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It seems like if charities come to the door and you give them money, you just end up with more charities at your door. The same happens with charities that solicit by phone. They obviously share phone lists. We even had a charity call us and tell us we had donated to them before, and there was no way we had.

I'm also not sure how to actually validate that a person calling or coming to your door actually works for the charity they're claiming to work for. How can you know? Is the laminated ID card enough? It seems like it would be pretty easy to fake those.

What do you do when these charities contact you and start pouring on the guilt?

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    "Shooting yourself in the foot" is a little extreme. I mean, regardless of whether you donate money to a real charity or scam, you are the same off either way. Of course, you'd want to donate to a real charity so it isn't for naught. – JohnFx Feb 28 '10 at 17:29
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I know in the UK at least, 99% of the time even legitimate collectors don't work directly for the charity. They work for independent for-profit companies. The companies collect a large comission (around £50-£70) for every direct debit signup.

The guy that knocks on your door will see very little of it. Have a look at this: http://blogs.mirror.co.uk/investigations/2005/08/just-6-for-eight-days-work-for.html

The bags you get through your door for clothing donations are run on a similar basis - the clothes and profit go to a private company, which makes a donation to the charity out of their profits. Sometimes as little as 0.1% of your donation will go the charity.

Always go direct to your chosen charity.

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If you are interested, simply collect their contact information and donate by mail or in the office.

You can't vet a door to door or phone call charity; not quickly enough anyway. A real charity would be happy for your donation anytime, not just when a volunteer happens to catch you at home on the weekend.

It is simply to ripe for scams in my opinion.

The big exception is when a kid comes to my door with a food item. I try to buy one just to make the kid feel successful. Even if they never turn in the money at least I got a $2 chocolate bar.

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I have a short list of charities that I support, so it's relatively easy for me to say "I'm sorry, all my donations go to _."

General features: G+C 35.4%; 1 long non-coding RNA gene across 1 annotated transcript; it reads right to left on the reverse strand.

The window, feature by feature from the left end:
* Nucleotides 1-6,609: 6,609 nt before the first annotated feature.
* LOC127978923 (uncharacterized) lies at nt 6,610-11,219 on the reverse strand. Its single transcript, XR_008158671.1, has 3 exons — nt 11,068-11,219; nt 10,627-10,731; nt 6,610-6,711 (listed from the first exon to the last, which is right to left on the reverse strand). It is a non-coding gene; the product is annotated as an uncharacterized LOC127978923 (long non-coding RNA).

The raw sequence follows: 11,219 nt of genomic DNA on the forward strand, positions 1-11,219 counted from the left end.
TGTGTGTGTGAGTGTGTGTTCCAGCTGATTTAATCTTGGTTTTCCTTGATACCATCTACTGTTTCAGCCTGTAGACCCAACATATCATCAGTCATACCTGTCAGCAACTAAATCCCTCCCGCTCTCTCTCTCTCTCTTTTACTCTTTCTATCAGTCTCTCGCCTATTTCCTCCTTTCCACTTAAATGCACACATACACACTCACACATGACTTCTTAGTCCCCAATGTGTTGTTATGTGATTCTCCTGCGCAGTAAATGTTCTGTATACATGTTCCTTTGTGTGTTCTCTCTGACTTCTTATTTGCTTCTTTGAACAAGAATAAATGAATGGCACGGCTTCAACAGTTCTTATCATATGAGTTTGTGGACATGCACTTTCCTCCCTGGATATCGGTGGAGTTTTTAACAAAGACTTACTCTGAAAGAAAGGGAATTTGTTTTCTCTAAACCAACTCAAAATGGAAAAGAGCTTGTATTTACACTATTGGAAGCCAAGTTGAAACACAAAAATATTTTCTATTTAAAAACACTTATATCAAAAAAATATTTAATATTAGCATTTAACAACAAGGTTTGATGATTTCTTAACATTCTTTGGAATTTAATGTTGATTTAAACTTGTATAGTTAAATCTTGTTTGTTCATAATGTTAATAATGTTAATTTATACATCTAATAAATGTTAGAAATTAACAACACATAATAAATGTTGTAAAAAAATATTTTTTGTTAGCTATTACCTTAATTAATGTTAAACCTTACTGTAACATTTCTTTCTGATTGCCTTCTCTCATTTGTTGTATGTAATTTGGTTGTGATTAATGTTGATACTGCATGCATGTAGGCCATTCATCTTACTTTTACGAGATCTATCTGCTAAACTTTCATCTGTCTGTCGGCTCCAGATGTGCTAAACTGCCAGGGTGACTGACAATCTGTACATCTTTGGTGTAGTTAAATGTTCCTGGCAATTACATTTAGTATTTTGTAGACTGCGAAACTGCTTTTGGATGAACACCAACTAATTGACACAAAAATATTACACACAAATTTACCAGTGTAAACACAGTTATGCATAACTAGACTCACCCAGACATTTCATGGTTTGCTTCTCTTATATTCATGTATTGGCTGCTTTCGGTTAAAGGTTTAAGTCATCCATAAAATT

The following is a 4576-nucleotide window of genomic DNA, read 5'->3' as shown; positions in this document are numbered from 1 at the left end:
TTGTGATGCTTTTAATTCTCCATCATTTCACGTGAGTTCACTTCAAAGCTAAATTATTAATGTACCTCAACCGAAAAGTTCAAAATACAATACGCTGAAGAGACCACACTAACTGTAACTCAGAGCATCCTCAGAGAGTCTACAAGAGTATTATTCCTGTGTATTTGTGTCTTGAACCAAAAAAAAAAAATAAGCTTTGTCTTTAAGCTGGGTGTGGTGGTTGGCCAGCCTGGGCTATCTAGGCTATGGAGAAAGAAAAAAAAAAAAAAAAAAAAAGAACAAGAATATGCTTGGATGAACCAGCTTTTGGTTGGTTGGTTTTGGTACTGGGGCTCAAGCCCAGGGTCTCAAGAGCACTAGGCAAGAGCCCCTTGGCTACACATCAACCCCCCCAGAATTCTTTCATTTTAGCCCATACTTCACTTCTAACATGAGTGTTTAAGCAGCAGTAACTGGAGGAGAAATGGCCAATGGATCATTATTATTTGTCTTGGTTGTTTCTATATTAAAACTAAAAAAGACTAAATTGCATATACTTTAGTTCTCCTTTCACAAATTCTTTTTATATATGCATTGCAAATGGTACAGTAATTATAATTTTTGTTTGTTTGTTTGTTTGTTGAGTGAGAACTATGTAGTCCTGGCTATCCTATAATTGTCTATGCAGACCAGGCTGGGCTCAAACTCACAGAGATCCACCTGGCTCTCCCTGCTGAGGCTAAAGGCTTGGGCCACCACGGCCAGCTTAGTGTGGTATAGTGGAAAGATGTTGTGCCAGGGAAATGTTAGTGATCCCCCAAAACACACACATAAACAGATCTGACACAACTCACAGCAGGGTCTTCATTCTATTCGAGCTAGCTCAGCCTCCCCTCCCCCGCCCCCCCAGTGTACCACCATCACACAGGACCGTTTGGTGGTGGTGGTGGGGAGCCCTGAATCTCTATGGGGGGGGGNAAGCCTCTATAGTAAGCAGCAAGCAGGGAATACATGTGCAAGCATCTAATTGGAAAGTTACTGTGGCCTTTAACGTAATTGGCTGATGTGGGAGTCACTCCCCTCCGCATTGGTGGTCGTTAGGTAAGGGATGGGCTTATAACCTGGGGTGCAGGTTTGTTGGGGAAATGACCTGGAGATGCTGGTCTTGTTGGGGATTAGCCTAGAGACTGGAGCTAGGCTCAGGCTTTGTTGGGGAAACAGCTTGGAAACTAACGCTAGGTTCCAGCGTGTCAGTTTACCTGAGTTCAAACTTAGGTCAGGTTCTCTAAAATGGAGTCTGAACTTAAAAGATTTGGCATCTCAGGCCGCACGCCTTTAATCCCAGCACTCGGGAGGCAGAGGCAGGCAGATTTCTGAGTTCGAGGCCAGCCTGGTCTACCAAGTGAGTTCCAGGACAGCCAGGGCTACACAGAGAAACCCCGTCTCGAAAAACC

I do all my donations online, as well, so keeping receipts is very easy.

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Having worked for both a non-profit and a charity, it is my recommendation that you always donate directly to the charity, and not through any form of solicitation. Most of the telephone calls that you receive are likely from telemarketing companies. It has been my experience (through exploring them as a means of fundraising) that the charity will likely only see about 10% - 25% of the funds raised in their name!! I imagine that a number of door to door solicitations are also done by professional fundraisers.

WRT sharing of lists, it is likely not the charities that share the lists, but the companies that they hire to solicit for them. I always ask to be put on their "do not call" list

To verify that a person collecting at your door is from the charity that they represent, can you pledge a donation, buying time to look into them? Or write a cheque in the name of the charity if it is known to you? I doubt that many scammers would go to the trouble of trying to open a bank account in the charity's name.

I like YMCbuzz's point about the online donation - I use CanadaHelps.org. They are very upfront about the small (3%) fee that they charge, and the rest of the money goes to the charity. I have used them working for a charity, so I can vouch for how much is sent to the charity.

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Hanging up is easy, whether it be charities or telemarketers:

"Sorry. I'm giving to other charities and am not interested in donating at this time. Bye. No, seriously, I know there are starving puppies, bye." *hang up*

You're probably trying to be polite and inoffensive by not interrupting and listening to the pitch, but you're not doing them a favor by listening for longer if you're not interested in paying up.

Assuaging your guilt is another matter I can't address here.

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Yes. Donating to name-brand charities or politicians will result in you geting solicitied for more donations -- charities sell your info and donation habits.

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